Downward Revision Trend In S&P 500 Earnings Estimates Intact Despite Improvement In Macro Of Late

posted in: Economy, Equities | 0

Of late, U.S. economic data have been coming in better than expected.  Is this getting translated into better corporate sales and earnings?

The Citi Economic Surprise Index has shot up from -80 in the middle of the year to 56.

In 3Q17, real GDP grew at a seasonally adjusted annual rate of three percent.  This follows expansion of 3.1 percent in 2Q17.  This was the first time since 2Q14-3Q14 that the economy put up three-percent-or-higher growth in back-to-back quarters (Chart 1).

Manufacturing activity similarly is at multi-year highs.  The ISM manufacturing index fell 2.1 points month-over-month in October to 58.7.  But September’s 60.8 was the highest since 61.4 in May 2004.

Things are humming along.

Focusing on S&P 500 companies for our purposes here, sales have been growing at a respectable pace.  With 94 percent reporting, 3Q17 sales are on pace to grow six percent year-over-year to $308.19 per share.  Using four-quarter rolling total, 3Q17 sales are $1,203.07, up 5.7 percent y/y.  This was the fifth consecutive quarter of positive growth, following contraction in prior four (Chart 2).

A similar trend is seen in operating earnings.

As of last Thursday, on a blended basis, these companies were on course for earning $31.57 in 3Q17.

As is the case with sales, using four-quarter rolling total, y/y growth in operating earnings has picked up momentum – from 5.8 percent in 4Q16 to 17.1 percent in 3Q17, although with slight deceleration from 18.1 percent in 2Q17.

Therein lies the rub.  In Chart 2, the green bar has downshifted a bit in 3Q17.  In fact, using absolute numbers, earnings grew 10 percent y/y in 3Q17, which looks healthy but has substantially decelerated from 21 percent in 4Q16 (not shown here).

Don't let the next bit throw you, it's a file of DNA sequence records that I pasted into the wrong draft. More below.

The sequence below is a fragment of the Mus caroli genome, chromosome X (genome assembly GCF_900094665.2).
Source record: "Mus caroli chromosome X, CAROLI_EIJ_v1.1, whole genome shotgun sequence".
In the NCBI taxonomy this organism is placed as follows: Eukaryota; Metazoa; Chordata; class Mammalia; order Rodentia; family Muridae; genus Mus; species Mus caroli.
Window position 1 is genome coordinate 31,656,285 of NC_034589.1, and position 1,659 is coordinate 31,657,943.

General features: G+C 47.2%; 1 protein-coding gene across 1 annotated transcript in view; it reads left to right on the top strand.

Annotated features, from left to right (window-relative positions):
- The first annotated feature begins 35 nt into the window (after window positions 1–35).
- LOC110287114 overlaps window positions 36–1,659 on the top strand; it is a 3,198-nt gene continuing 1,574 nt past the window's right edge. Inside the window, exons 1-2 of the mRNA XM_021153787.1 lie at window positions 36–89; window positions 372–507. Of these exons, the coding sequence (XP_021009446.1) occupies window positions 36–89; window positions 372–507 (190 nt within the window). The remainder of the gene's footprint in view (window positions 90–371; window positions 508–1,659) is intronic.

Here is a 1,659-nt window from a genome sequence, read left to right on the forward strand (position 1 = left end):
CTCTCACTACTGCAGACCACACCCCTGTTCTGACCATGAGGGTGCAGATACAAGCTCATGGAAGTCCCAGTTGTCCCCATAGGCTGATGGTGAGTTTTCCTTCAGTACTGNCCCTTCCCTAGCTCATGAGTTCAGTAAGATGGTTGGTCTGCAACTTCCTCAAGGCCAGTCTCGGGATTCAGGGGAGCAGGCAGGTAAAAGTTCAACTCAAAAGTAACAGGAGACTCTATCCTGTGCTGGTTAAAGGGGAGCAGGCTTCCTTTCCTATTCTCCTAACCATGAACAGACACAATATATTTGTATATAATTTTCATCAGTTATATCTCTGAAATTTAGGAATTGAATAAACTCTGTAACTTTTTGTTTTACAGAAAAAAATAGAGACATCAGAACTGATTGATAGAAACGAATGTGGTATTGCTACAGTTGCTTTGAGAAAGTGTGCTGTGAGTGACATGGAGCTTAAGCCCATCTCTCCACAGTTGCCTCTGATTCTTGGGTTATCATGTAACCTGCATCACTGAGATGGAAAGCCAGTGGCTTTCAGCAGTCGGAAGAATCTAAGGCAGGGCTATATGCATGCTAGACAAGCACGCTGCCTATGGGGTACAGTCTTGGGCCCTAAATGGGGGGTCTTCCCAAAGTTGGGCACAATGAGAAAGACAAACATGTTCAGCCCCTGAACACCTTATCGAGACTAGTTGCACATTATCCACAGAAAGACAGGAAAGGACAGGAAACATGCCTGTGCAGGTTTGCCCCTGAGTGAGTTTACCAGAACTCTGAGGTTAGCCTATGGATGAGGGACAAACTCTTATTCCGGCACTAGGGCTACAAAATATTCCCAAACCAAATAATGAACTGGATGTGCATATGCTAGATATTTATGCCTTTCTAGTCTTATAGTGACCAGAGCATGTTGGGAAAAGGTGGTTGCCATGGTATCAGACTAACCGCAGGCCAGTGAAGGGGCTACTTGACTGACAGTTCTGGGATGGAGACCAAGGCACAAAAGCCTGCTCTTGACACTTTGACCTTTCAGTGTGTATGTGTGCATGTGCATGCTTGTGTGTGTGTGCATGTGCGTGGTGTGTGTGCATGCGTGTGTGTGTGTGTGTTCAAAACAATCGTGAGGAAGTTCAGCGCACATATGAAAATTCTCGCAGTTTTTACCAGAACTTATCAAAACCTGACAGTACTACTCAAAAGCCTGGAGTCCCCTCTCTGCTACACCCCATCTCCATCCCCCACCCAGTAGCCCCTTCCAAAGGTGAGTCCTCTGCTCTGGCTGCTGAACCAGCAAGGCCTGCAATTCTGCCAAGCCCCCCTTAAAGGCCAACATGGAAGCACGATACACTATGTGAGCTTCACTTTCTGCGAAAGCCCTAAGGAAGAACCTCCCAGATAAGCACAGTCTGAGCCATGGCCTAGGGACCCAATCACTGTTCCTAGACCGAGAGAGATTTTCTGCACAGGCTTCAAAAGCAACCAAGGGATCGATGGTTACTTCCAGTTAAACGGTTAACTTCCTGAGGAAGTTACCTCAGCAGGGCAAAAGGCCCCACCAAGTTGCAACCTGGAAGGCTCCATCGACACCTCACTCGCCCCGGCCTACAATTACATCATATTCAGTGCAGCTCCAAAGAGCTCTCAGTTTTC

Already, the revision trend is anything but reassuring.

Chart 3 plots two bars for each quarter, going back to 1Q15 – one representing actual operating earnings and the other what the sell-side was expecting when the quarter in question came to a close.  For instance, 2Q17 consensus was $30.97 at the end of June; when it was all said and one, these companies earned $30.51.

In the chart, the red bars are always taller than the green ones.  In other words, the sell-side always expected better earnings right before the earnings season began, only to revise them lower.

In 3Q17, the delta between the bars in Chart 3 widened – $32.90 was expected, and looks like they will earn $31.57.

The question is, is this the beginning of a trend or merely reflects the fact that the sell-side habitually starts out with unreasonably high expectations before gradually lowering them?

This is particularly important considering how elevated 2018 estimates look.

As things stand, 2018 operating earnings are expected to grow 15.1 percent, following 17.8-percent growth this year (assuming 4Q17 expectations for $34.25 are met).

More important, compare the revision path for 2018 with that of 2015-2017.  Next year’s has gone from $147.21 this January to $144.10, but the curve is nowhere near as downward sloping as is the case with 2015-2017.  In all likelihood, it is coming.  This is not only because the sell-side’s out-of-the-gate estimates tend to be rosy, but also because economic activity can only expand so much.

Manufacturing is already at a 13-year high.  Prior spikes north of 60 have proven to be difficult to sustain (Chart 1).  Earnings will follow.  Just the nature of things.

Thanks for reading!